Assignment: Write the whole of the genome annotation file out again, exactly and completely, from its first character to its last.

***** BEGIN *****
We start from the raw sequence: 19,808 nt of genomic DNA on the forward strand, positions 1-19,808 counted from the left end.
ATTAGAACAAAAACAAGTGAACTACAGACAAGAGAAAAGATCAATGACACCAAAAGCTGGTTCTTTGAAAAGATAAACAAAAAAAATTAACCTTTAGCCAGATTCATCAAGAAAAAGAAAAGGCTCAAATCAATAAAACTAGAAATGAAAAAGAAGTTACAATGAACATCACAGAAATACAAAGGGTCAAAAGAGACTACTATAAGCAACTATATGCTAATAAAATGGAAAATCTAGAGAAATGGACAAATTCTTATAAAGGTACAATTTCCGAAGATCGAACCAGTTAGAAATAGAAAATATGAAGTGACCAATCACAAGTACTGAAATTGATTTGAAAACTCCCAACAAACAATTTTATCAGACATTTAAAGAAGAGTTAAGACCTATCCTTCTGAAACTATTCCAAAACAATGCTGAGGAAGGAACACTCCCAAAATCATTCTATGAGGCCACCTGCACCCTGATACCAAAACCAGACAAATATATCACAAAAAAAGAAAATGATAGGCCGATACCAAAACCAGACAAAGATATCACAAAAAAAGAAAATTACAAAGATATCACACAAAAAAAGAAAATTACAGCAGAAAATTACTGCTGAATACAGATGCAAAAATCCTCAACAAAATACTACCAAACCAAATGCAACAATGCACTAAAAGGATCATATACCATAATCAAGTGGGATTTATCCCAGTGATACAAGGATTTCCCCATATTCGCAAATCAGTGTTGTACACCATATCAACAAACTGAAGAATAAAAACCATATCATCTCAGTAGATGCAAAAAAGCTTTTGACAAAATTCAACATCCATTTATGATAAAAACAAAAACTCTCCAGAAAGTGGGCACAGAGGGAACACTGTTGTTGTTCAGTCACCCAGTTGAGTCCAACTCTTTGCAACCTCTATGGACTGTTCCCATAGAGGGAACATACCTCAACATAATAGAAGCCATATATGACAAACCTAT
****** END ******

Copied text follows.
We start from the raw sequence: 19,808 nt of genomic DNA on the forward strand, positions 1-19,808 counted from the left end.
ATTAGAACAAAAACAAGTGAACTACAGACAAGAGAAAAGATCAATGACACCAAAAGCTGGTTCTTTGAAAAGATAAACAAAAAAAATTAACCTTTAGCCAGATTCATCAAGAAAAAGAAAAGGCTCAAATCAATAAAACTAGAAATGAAAAAGAAGTTACAATGAACATCACAGAAATACAAAGGGTCAAAAGAGACTACTATAAGCAACTATATGCTAATAAAATGGAAAATCTAGAGAAATGGACAAATTCTTATAAAGGTACAATTTCCGAAGATCGAACCAGTTAGAAATAGAAAATATGAAGTGACCAATCACAAGTACTGAAATTGATTTGAAAACTCCCAACAAACAATTTTATCAGACATTTAAAGAAGAGTTAAGACCTATCCTTCTGAAACTATTCCAAAACAATGCTGAGGAAGGAACACTCCCAAAATCATTCTATGAGGCCACCTGCACCCTGATACCAAAACCAGACAAATATATCACAAAAAAAGAAAATGATAGGCCGATACCAAAACCAGACAAAGATATCACAAAAAAAGAAAATTACAAAGATATCACACAAAAAAAGAAAATTACAGCAGAAAATTACTGCTGAATACAGATGCAAAAATCCTCAACAAAATACTACCAAACCAAATGCAACAATGCACTAAAAGGATCATATACCATAATCAAGTGGGATTTATCCCAGTGATACAAGGATTTCCCCATATTCGCAAATCAGTGTTGTACACCATATCAACAAACTGAAGAATAAAAACCATATCATCTCAGTAGATGCAAAAAAGCTTTTGACAAAATTCAACATCCATTTATGATAAAAACAAAAACTCTCCAGAAAGTGGGCACAGAGGGAACACTGTTGTTGTTCAGTCACCCAGTTGAGTCCAACTCTTTGCAACCTCTATGGACTGTTCCCATAGAGGGAACATACCTCAACATAATAGAAGCCATATATGACAAACCTAT